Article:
Unilever is also a good example of a company that goes beyond traditional CSR. Paul Polman, CEO of Unilever, says, “A company’s contribution to society is absolutely critical in today’s environment. The global recession has shown us what greed and mismanagement can lead to and affect society at large. It is very clear that this world faces some considerable challenges: poverty, water, global warming and climate change. Businesses like Unilever have a responsibility here and thus a major role to play. This role is, frankly, very appealing to me. Every day in our business about two billion people use one of our brands. Over two-thirds of greenhouse gas emissions and half the water used in our products’ lifecycle come from consumer use so, if we do the right thing and leverage this enormous scale, we have a tremendous opportunity to make a major impact on society and the environment. As a social enterprise, we have ambitious plans to grow Unilever, but not at any price. We must develop new ways of doing business which will ensure that our growth does not come at the expense of the world’s diminishing natural resources.”
This is not to say that Unilever is immediately going to transform in a social enterprise as defined in this article. It also does not mean that society will demand that major corporates must completely and immediately reinvent themselves in order to be socially acceptable. Large organisations can have a dramatic impact simply by supporting social enterprises by, for example, lending resource, mentoring or bringing their CSR policies to life by integrating the best social enterprises into their supply chains and encouraging their workforce to play their part. “Large businesses can buy goods and services from social enterprises. An example of this would be O2 who have created a dedicated product for social enterprises,” says Sophi. “Some of the corporate world is recognising the importance of social enterprise and the way that they are able to respond to some of the social, economic and environmental challenges of today.”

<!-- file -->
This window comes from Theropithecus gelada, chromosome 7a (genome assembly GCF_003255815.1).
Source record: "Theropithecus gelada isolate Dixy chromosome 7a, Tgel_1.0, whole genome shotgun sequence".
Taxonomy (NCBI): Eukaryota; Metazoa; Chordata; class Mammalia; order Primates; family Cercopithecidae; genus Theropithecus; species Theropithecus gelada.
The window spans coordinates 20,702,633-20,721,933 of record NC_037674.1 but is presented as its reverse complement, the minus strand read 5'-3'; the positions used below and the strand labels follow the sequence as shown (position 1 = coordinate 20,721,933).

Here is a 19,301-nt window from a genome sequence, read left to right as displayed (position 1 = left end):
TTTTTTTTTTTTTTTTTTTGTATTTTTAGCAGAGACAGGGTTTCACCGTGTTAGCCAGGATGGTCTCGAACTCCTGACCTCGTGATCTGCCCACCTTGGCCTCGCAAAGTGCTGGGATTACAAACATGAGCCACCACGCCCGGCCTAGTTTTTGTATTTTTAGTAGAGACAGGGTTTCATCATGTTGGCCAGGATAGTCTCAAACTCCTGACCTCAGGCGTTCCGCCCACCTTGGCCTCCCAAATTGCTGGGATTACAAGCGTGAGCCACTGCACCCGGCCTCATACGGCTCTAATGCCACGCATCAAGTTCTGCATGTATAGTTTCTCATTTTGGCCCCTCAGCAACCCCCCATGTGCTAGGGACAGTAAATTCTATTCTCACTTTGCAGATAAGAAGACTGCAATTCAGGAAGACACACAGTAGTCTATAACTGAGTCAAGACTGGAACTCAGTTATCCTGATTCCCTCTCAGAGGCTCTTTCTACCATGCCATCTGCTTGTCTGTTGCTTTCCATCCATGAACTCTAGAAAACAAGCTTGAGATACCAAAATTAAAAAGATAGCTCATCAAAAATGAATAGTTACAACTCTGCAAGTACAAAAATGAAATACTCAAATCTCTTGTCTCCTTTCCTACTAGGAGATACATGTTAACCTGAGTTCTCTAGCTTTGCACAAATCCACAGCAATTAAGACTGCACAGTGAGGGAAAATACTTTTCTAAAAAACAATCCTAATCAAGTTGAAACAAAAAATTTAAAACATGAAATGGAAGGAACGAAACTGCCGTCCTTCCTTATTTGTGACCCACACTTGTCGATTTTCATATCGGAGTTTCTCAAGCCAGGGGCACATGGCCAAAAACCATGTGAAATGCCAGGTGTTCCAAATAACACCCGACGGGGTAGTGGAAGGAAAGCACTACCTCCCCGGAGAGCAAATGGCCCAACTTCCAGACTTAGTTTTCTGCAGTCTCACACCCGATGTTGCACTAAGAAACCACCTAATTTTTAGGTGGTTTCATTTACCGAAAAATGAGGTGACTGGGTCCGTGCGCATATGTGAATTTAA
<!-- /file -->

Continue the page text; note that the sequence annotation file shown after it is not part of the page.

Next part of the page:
It remains to be seen if Tim’s belief that the FTSE 100 will be populated by social enterprises will ever come to pass. What is certain though is that big businesses can no longer turn a blind eye to the ills of the world and society. Organisations have a clear and major part to play in a sustainable future.
Please get in touch if you have any comments about the issues raised here.